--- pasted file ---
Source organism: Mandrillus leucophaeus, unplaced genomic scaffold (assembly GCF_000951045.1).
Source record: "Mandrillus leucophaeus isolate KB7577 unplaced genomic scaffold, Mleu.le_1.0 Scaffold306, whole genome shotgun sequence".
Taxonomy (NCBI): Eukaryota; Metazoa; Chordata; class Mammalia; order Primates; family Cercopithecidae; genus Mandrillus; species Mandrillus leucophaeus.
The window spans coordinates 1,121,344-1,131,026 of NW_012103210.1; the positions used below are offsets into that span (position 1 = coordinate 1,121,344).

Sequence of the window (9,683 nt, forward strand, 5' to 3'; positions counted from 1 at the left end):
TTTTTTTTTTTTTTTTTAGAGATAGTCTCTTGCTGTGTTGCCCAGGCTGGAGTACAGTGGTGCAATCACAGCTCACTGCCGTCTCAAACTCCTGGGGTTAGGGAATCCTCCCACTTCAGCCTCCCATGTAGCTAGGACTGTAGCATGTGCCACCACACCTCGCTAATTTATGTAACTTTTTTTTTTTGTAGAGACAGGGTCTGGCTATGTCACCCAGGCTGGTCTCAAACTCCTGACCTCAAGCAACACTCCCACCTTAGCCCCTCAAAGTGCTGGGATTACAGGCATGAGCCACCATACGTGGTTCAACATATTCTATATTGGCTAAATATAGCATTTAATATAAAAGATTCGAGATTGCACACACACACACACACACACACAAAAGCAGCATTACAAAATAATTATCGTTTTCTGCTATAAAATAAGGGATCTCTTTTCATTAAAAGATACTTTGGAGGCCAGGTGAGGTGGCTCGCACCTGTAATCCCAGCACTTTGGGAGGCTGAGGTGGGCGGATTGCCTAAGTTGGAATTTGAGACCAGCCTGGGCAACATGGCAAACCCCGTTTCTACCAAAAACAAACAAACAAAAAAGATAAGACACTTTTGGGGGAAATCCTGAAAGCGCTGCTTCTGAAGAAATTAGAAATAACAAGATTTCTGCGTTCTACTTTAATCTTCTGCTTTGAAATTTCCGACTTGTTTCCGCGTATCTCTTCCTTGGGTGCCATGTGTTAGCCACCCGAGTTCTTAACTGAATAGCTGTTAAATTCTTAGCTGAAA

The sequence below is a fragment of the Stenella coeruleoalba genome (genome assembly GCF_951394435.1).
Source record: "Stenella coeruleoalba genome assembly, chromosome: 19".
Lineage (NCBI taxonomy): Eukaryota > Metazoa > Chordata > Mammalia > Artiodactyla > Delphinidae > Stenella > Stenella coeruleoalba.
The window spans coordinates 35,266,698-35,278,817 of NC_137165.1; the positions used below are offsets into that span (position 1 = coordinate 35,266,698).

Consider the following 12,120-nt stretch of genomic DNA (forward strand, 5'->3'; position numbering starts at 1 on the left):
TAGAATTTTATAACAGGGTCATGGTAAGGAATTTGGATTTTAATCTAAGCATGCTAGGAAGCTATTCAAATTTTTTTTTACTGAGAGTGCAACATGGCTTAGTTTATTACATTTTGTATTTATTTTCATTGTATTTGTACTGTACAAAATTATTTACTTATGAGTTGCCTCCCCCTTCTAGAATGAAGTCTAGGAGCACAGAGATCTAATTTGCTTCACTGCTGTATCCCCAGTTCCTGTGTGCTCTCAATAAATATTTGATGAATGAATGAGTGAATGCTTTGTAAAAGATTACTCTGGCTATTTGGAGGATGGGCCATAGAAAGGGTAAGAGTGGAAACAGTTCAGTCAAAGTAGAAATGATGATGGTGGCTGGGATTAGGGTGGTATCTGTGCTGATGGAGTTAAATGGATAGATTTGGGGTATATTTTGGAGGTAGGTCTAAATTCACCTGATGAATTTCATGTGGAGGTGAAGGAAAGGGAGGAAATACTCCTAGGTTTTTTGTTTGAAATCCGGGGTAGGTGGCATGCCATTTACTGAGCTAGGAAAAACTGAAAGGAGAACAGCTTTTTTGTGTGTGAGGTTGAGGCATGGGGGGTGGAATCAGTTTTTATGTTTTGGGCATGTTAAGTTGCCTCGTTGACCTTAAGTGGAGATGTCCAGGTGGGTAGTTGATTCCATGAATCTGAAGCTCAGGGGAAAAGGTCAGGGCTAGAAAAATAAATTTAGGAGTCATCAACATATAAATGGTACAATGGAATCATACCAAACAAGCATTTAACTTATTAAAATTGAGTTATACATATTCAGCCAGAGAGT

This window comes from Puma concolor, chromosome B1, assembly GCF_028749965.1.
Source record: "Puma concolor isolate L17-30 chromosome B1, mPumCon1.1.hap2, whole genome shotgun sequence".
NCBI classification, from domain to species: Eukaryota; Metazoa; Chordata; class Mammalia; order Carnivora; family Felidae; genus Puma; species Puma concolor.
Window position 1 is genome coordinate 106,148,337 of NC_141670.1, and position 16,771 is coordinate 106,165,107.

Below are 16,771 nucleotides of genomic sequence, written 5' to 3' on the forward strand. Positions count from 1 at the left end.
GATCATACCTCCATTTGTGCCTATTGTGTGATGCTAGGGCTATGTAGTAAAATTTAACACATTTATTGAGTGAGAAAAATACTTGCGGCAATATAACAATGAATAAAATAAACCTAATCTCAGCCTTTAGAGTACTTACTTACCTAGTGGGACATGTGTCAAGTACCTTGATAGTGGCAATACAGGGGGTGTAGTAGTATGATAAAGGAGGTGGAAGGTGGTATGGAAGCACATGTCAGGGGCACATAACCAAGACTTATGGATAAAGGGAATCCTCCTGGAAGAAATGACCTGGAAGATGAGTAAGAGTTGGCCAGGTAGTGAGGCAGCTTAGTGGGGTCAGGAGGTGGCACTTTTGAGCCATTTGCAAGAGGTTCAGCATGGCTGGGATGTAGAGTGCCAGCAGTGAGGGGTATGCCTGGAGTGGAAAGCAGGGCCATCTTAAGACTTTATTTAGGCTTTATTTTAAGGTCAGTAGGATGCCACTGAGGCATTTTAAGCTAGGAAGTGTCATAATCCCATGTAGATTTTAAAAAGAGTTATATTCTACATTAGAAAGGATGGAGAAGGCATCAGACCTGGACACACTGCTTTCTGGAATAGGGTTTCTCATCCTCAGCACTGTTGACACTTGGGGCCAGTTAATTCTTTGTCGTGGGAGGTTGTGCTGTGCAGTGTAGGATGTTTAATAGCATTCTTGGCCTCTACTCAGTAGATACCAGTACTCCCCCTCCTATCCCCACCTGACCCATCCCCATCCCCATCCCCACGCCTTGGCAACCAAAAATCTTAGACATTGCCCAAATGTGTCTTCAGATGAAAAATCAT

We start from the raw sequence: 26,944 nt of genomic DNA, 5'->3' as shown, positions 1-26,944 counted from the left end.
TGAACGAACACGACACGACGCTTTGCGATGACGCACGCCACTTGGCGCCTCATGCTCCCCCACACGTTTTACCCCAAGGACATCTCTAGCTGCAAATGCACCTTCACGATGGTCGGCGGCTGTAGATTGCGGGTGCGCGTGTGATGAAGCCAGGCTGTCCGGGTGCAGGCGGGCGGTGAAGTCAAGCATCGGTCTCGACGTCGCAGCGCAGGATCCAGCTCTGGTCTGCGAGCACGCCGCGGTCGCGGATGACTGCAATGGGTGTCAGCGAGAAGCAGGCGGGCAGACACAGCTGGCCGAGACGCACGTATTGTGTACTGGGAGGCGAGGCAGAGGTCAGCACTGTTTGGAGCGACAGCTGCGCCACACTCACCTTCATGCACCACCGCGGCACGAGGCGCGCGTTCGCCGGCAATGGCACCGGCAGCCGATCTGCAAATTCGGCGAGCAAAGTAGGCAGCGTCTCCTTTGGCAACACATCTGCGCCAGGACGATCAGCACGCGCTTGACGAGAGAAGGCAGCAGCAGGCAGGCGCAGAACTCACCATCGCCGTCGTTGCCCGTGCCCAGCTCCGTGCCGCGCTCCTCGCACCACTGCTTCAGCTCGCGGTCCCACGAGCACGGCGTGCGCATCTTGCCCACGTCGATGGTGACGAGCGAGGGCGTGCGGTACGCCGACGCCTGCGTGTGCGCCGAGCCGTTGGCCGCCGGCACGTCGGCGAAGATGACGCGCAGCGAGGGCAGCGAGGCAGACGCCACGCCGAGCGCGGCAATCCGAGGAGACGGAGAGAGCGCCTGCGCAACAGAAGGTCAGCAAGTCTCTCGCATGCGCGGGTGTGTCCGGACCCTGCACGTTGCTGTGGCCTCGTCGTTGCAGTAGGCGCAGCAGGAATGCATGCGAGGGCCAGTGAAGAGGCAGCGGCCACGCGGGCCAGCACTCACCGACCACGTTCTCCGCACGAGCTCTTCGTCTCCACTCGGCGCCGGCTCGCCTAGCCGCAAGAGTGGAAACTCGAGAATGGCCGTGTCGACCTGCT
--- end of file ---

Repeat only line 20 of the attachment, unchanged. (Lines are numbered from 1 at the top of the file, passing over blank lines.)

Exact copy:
TGAACGAACACGACACGACGCTTTGCGATGACGCACGCCACTTGGCGCCTCATGCTCCCCCACACGTTTTACCCCAAGGACATCTCTAGCTGCAAATGCACCTTCACGATGGTCGGCGGCTGTAGATTGCGGGTGCGCGTGTGATGAAGCCAGGCTGTCCGGGTGCAGGCGGGCGGTGAAGTCAAGCATCGGTCTCGACGTCGCAGCGCAGGATCCAGCTCTGGTCTGCGAGCACGCCGCGGTCGCGGATGACTGCAATGGGTGTCAGCGAGAAGCAGGCGGGCAGACACAGCTGGCCGAGACGCACGTATTGTGTACTGGGAGGCGAGGCAGAGGTCAGCACTGTTTGGAGCGACAGCTGCGCCACACTCACCTTCATGCACCACCGCGGCACGAGGCGCGCGTTCGCCGGCAATGGCACCGGCAGCCGATCTGCAAATTCGGCGAGCAAAGTAGGCAGCGTCTCCTTTGGCAACACATCTGCGCCAGGACGATCAGCACGCGCTTGACGAGAGAAGGCAGCAGCAGGCAGGCGCAGAACTCACCATCGCCGTCGTTGCCCGTGCCCAGCTCCGTGCCGCGCTCCTCGCACCACTGCTTCAGCTCGCGGTCCCACGAGCACGGCGTGCGCATCTTGCCCACGTCGATGGTGACGAGCGAGGGCGTGCGGTACGCCGACGCCTGCGTGTGCGCCGAGCCGTTGGCCGCCGGCACGTCGGCGAAGATGACGCGCAGCGAGGGCAGCGAGGCAGACGCCACGCCGAGCGCGGCAATCCGAGGAGACGGAGAGAGCGCCTGCGCAACAGAAGGTCAGCAAGTCTCTCGCATGCGCGGGTGTGTCCGGACCCTGCACGTTGCTGTGGCCTCGTCGTTGCAGTAGGCGCAGCAGGAATGCATGCGAGGGCCAGTGAAGAGGCAGCGGCCACGCGGGCCAGCACTCACCGACCACGTTCTCCGCACGAGCTCTTCGTCTCCACTCGGCGCCGGCTCGCCTAGCCGCAAGAGTGGAAACTCGAGAATGGCCGTGTCGACCTGCT